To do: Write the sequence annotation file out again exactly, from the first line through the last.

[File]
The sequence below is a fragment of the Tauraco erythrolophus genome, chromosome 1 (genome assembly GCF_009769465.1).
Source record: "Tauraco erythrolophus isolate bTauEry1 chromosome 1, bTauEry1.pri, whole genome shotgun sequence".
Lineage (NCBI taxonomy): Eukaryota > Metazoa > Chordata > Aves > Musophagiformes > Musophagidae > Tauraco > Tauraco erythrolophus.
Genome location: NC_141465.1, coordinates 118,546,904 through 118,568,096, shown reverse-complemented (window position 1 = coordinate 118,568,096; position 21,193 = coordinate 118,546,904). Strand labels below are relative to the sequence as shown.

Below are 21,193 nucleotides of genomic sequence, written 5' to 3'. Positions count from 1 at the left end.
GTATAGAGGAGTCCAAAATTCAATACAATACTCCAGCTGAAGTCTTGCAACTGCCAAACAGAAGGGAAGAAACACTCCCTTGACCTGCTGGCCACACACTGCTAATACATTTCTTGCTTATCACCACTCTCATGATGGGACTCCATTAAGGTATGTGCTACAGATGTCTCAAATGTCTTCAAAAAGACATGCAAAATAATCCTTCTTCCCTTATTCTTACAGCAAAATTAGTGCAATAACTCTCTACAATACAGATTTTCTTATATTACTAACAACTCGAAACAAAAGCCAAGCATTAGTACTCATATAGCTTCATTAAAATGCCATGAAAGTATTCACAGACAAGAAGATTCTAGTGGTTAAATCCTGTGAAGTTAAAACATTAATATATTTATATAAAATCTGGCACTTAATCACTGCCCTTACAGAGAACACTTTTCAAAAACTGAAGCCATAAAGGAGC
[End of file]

The sequence below is a fragment of the Tauraco erythrolophus genome, chromosome 1 (genome assembly GCF_009769465.1).
Source record: "Tauraco erythrolophus isolate bTauEry1 chromosome 1, bTauEry1.pri, whole genome shotgun sequence".
Lineage (NCBI taxonomy): Eukaryota > Metazoa > Chordata > Aves > Musophagiformes > Musophagidae > Tauraco > Tauraco erythrolophus.
Genome location: NC_141465.1, coordinates 118,546,904 through 118,568,096, shown reverse-complemented (window position 1 = coordinate 118,568,096; position 21,193 = coordinate 118,546,904). Strand labels below are relative to the sequence as shown.

Below are 21,193 nucleotides of genomic sequence, written 5' to 3'. Positions count from 1 at the left end.
GTATAGAGGAGTCCAAAATTCAATACAATACTCCAGCTGAAGTCTTGCAACTGCCAAACAGAAGGGAAGAAACACTCCCTTGACCTGCTGGCCACACACTGCTAATACATTTCTTGCTTATCACCACTCTCATGATGGGACTCCATTAAGGTATGTGCTACAGATGTCTCAAATGTCTTCAAAAAGACATGCAAAATAATCCTTCTTCCCTTATTCTTACAGCAAAATTAGTGCAATAACTCTCTACAATACAGATTTTCTTATATTACTAACAACTCGAAACAAAAGCCAAGCATTAGTACTCATATAGCTTCATTAAAATGCCATGAAAGTATTCACAGACAAGAAGATTCTAGTGGTTAAATCCTGTGAAGTTAAAACATTAATATATTTATATAAAATCTGGCACTTAATCACTGCCCTTACAGAGAACACTTTTCAAAAACTGAAGCCATAAAGGAGC